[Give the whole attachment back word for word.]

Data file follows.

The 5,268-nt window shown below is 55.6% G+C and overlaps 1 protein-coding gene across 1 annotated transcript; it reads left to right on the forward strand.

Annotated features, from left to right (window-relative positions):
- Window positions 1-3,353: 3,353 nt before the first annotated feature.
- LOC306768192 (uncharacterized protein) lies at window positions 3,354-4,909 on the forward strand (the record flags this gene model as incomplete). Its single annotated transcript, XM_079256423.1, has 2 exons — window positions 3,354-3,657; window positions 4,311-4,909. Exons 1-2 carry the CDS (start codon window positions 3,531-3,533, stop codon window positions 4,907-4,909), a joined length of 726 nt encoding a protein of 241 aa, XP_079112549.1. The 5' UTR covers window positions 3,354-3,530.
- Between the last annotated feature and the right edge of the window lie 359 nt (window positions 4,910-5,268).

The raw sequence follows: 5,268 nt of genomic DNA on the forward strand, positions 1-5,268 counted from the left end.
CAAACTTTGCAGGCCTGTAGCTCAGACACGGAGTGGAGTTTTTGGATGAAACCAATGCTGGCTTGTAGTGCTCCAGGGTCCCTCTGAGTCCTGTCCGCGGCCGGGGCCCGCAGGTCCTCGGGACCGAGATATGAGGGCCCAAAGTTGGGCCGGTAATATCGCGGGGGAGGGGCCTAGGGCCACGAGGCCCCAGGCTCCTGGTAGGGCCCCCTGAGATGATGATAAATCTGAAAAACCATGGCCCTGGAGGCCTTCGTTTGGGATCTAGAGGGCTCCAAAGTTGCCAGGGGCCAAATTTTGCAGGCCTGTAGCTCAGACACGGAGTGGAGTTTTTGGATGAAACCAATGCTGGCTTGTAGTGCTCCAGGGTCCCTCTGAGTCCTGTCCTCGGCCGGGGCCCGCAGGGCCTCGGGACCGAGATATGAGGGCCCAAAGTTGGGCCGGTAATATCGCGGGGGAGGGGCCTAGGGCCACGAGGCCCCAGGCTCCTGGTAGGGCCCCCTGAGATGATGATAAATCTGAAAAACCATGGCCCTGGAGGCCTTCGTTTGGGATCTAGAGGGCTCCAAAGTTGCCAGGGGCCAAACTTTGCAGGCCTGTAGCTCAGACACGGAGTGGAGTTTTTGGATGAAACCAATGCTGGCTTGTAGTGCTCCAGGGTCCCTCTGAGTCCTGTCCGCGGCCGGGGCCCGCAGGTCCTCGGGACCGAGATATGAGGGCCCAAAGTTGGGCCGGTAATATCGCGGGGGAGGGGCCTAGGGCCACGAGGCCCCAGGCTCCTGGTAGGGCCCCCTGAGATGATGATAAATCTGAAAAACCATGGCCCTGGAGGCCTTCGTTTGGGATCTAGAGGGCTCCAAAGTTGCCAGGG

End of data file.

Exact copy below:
The 5,268-nt window shown below is 55.6% G+C and overlaps 1 protein-coding gene across 1 annotated transcript; it reads left to right on the forward strand.

Annotated features, from left to right (window-relative positions):
- Window positions 1-3,353: 3,353 nt before the first annotated feature.
- LOC306768192 (uncharacterized protein) lies at window positions 3,354-4,909 on the forward strand (the record flags this gene model as incomplete). Its single annotated transcript, XM_079256423.1, has 2 exons — window positions 3,354-3,657; window positions 4,311-4,909. Exons 1-2 carry the CDS (start codon window positions 3,531-3,533, stop codon window positions 4,907-4,909), a joined length of 726 nt encoding a protein of 241 aa, XP_079112549.1. The 5' UTR covers window positions 3,354-3,530.
- Between the last annotated feature and the right edge of the window lie 359 nt (window positions 4,910-5,268).

The raw sequence follows: 5,268 nt of genomic DNA on the forward strand, positions 1-5,268 counted from the left end.
CAAACTTTGCAGGCCTGTAGCTCAGACACGGAGTGGAGTTTTTGGATGAAACCAATGCTGGCTTGTAGTGCTCCAGGGTCCCTCTGAGTCCTGTCCGCGGCCGGGGCCCGCAGGTCCTCGGGACCGAGATATGAGGGCCCAAAGTTGGGCCGGTAATATCGCGGGGGAGGGGCCTAGGGCCACGAGGCCCCAGGCTCCTGGTAGGGCCCCCTGAGATGATGATAAATCTGAAAAACCATGGCCCTGGAGGCCTTCGTTTGGGATCTAGAGGGCTCCAAAGTTGCCAGGGGCCAAATTTTGCAGGCCTGTAGCTCAGACACGGAGTGGAGTTTTTGGATGAAACCAATGCTGGCTTGTAGTGCTCCAGGGTCCCTCTGAGTCCTGTCCTCGGCCGGGGCCCGCAGGGCCTCGGGACCGAGATATGAGGGCCCAAAGTTGGGCCGGTAATATCGCGGGGGAGGGGCCTAGGGCCACGAGGCCCCAGGCTCCTGGTAGGGCCCCCTGAGATGATGATAAATCTGAAAAACCATGGCCCTGGAGGCCTTCGTTTGGGATCTAGAGGGCTCCAAAGTTGCCAGGGGCCAAACTTTGCAGGCCTGTAGCTCAGACACGGAGTGGAGTTTTTGGATGAAACCAATGCTGGCTTGTAGTGCTCCAGGGTCCCTCTGAGTCCTGTCCGCGGCCGGGGCCCGCAGGTCCTCGGGACCGAGATATGAGGGCCCAAAGTTGGGCCGGTAATATCGCGGGGGAGGGGCCTAGGGCCACGAGGCCCCAGGCTCCTGGTAGGGCCCCCTGAGATGATGATAAATCTGAAAAACCATGGCCCTGGAGGCCTTCGTTTGGGATCTAGAGGGCTCCAAAGTTGCCAGGG